• The business community is ready to work with the administration to make sure sanctions don’t hurt American business and its competitiveness on the global market. The revised implementation of the law will hopefully provide us with clarity and certainty.
  • Clarity needs to be provided on definitions (e.g. “significant” transactions or “new” shale oil projects); on particular entities in the Russian defense and intelligence sectors that are covered by the sanctions; on the distinction between “blocking” sanctions and “sectorial” sanctions; on the definition of “Russian export pipelines,” etc.
  • There is a provision on targeting public corruption by senior officials, in which we also need a clear standard. A good place to start could be the OSCE Convention on Combating Bribery by Foreign Public Officials.


Fried (in response to Russell):

  • I understand your concerns, let us have a discussion. But your job is made more difficult because of Russia’s actions in the world. When Russia invades another country and uses various tools to subvert Western democracy, it’s going to be harder to do business. That’s just a reality today. So let us remember the context of the current situation.



  • This implementation debate has everything to do with politics. It’s a very volatile factor. We don’t know where the congressional investigations will go, who may be indicted as part of the Mueller process, etc.
  • What it means is that sanctions as a policy instrument used by Congress to express its frustration with the administration (sometimes at the expense of European partners) will continue to be at play.
  • As long as the US administration and Congress disagree about how policy toward Russia and sanctions should be handled, we should expect the increasing division on this issue.
  • As for Congress’s push to oversee the issue of sanctions, it doesn’t have sufficient apparatus (bureaucratic, intelligence, legal) to handle an aggressive version of that kind of oversight. It does great research work, but is not set up to evaluate whether some of the sanctioned entities should be removed from the list.


Left to right: Daniel Fried, Brian O'Toole, Elizabeth Rosenberg, Caroline Vicini, Daniel Russell. Photo: Youtube.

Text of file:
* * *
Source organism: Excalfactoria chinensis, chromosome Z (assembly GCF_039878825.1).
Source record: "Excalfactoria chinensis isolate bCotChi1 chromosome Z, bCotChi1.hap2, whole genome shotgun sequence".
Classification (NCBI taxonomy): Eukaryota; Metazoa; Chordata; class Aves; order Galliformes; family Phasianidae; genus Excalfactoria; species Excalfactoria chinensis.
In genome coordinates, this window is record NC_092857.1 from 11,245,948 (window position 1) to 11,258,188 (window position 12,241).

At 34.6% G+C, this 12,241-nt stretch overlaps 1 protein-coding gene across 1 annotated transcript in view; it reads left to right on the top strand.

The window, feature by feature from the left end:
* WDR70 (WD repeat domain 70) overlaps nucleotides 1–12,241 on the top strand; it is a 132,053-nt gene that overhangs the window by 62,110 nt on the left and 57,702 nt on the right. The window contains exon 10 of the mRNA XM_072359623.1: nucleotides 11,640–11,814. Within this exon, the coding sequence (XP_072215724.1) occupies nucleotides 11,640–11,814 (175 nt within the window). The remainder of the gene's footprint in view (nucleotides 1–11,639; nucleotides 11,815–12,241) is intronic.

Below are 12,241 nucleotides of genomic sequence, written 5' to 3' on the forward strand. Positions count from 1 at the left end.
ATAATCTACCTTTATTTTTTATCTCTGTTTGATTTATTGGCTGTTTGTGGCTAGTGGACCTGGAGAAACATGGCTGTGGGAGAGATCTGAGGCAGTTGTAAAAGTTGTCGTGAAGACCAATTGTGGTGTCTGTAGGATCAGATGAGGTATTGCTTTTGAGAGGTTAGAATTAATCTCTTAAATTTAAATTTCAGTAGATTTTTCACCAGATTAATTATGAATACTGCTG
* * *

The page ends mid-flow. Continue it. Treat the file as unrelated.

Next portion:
1. What is the reaction from the Kremlin regarding section 241 of the law? And what is your first impression on its implications for Russia’s domestic and foreign policy? 


  • Section 241 (“Report on oligarchs and parastatal entities of the Russian Federation”) requires the “identification of the most significant senior foreign political figures and oligarchs in the Russian Federation, as determined by their closeness to the Russian regime and their net worth.” That’s a report, not a new sanction.
  • Normally, I look at mandated reports like this with skepticism, but not in this case. Many credible Russians have assessed the sanctions on the “cronies”—people personally involved with Putin’s finances—as effective. The US and EU already sanctioned a number of such individuals (Timchenko, the Rotenbergs), but this reports seek to identify additional people to add to the list.
  • I hear there has been certain nervousness among these people as to the implications of this report.
  • I don’t know what the Trump administration will do, but here’s what we recommended to the Obama administration. We didn’t want to go after the oligarch class, the entire Russian business community, but rather after Putin’s close cronies to send a signal that his aggressive actions carry a price.
  • We won’t know for years about the ultimate impact of this. But my current recommendation is to continue to discriminate between independent Russian businessmen—as much as they can be independent from Putin under his regime—and particular individuals who are tied closely to him and his assets.


  1. What is the business community reaction? Will it be tempted to evade the sanctions?


  • The business community reaction is the opposite.


  • To do business you need money, and banks are usually much more risk-averse than other business.
  • The push on sanction evasion targets people who are helping the sanctioned entities to move money overseas. It is focused on bad types of activity, not people doing normal business.


  • The Siemens case was unfortunate and ugly, and there will be additional consequences because they didn’t handle it well.
  • Also, on June 20, OFAC issued an enforcement package, which is just as good as it would have been under the Obama administration. In other words, the quality of OFAC’s work has not diminished. I’m sure Moscow noted it.


Russia under Putin